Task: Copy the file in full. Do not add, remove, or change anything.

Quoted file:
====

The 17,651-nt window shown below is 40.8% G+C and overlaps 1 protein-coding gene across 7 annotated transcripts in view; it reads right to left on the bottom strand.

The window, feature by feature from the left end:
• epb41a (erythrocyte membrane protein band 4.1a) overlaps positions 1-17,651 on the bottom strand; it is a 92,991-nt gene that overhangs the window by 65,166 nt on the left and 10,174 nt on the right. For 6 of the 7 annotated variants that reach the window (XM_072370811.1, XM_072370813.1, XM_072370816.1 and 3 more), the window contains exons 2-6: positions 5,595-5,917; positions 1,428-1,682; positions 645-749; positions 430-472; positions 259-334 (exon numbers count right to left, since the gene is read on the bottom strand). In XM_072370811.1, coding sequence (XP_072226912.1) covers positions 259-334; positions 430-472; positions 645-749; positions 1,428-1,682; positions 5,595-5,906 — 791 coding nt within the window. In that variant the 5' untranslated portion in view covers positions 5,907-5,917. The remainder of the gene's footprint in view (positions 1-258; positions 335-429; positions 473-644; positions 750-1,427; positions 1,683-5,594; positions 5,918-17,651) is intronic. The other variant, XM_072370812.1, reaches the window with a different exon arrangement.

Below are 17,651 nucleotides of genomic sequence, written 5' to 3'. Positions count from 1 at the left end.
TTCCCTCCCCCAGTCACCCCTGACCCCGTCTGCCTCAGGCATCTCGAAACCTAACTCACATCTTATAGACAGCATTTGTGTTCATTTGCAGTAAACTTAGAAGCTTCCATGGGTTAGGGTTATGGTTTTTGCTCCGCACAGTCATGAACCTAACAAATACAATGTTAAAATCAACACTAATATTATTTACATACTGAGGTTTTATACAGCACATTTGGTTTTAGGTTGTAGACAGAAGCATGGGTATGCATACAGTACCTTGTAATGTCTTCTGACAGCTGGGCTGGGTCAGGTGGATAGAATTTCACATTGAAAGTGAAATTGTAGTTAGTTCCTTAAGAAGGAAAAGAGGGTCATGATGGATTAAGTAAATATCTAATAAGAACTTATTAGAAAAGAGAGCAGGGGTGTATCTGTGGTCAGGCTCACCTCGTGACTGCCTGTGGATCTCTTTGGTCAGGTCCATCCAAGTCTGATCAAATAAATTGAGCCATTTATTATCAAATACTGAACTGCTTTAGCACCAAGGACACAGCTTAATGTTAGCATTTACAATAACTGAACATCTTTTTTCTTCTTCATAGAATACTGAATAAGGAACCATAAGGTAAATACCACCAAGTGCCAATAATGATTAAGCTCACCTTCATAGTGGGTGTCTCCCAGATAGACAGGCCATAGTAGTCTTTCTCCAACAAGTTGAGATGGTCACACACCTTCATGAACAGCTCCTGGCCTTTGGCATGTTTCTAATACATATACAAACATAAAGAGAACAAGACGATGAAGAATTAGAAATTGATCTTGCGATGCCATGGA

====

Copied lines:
The 17,651-nt window shown below is 40.8% G+C and overlaps 1 protein-coding gene across 7 annotated transcripts in view; it reads right to left on the bottom strand.

The window, feature by feature from the left end:
• epb41a (erythrocyte membrane protein band 4.1a) overlaps positions 1-17,651 on the bottom strand; it is a 92,991-nt gene that overhangs the window by 65,166 nt on the left and 10,174 nt on the right. For 6 of the 7 annotated variants that reach the window (XM_072370811.1, XM_072370813.1, XM_072370816.1 and 3 more), the window contains exons 2-6: positions 5,595-5,917; positions 1,428-1,682; positions 645-749; positions 430-472; positions 259-334 (exon numbers count right to left, since the gene is read on the bottom strand). In XM_072370811.1, coding sequence (XP_072226912.1) covers positions 259-334; positions 430-472; positions 645-749; positions 1,428-1,682; positions 5,595-5,906 — 791 coding nt within the window. In that variant the 5' untranslated portion in view covers positions 5,907-5,917. The remainder of the gene's footprint in view (positions 1-258; positions 335-429; positions 473-644; positions 750-1,427; positions 1,683-5,594; positions 5,918-17,651) is intronic. The other variant, XM_072370812.1, reaches the window with a different exon arrangement.

Below are 17,651 nucleotides of genomic sequence, written 5' to 3'. Positions count from 1 at the left end.
TTCCCTCCCCCAGTCACCCCTGACCCCGTCTGCCTCAGGCATCTCGAAACCTAACTCACATCTTATAGACAGCATTTGTGTTCATTTGCAGTAAACTTAGAAGCTTCCATGGGTTAGGGTTATGGTTTTTGCTCCGCACAGTCATGAACCTAACAAATACAATGTTAAAATCAACACTAATATTATTTACATACTGAGGTTTTATACAGCACATTTGGTTTTAGGTTGTAGACAGAAGCATGGGTATGCATACAGTACCTTGTAATGTCTTCTGACAGCTGGGCTGGGTCAGGTGGATAGAATTTCACATTGAAAGTGAAATTGTAGTTAGTTCCTTAAGAAGGAAAAGAGGGTCATGATGGATTAAGTAAATATCTAATAAGAACTTATTAGAAAAGAGAGCAGGGGTGTATCTGTGGTCAGGCTCACCTCGTGACTGCCTGTGGATCTCTTTGGTCAGGTCCATCCAAGTCTGATCAAATAAATTGAGCCATTTATTATCAAATACTGAACTGCTTTAGCACCAAGGACACAGCTTAATGTTAGCATTTACAATAACTGAACATCTTTTTTCTTCTTCATAGAATACTGAATAAGGAACCATAAGGTAAATACCACCAAGTGCCAATAATGATTAAGCTCACCTTCATAGTGGGTGTCTCCCAGATAGACAGGCCATAGTAGTCTTTCTCCAACAAGTTGAGATGGTCACACACCTTCATGAACAGCTCCTGGCCTTTGGCATGTTTCTAATACATATACAAACATAAAGAGAACAAGACGATGAAGAATTAGAAATTGATCTTGCGATGCCATGGA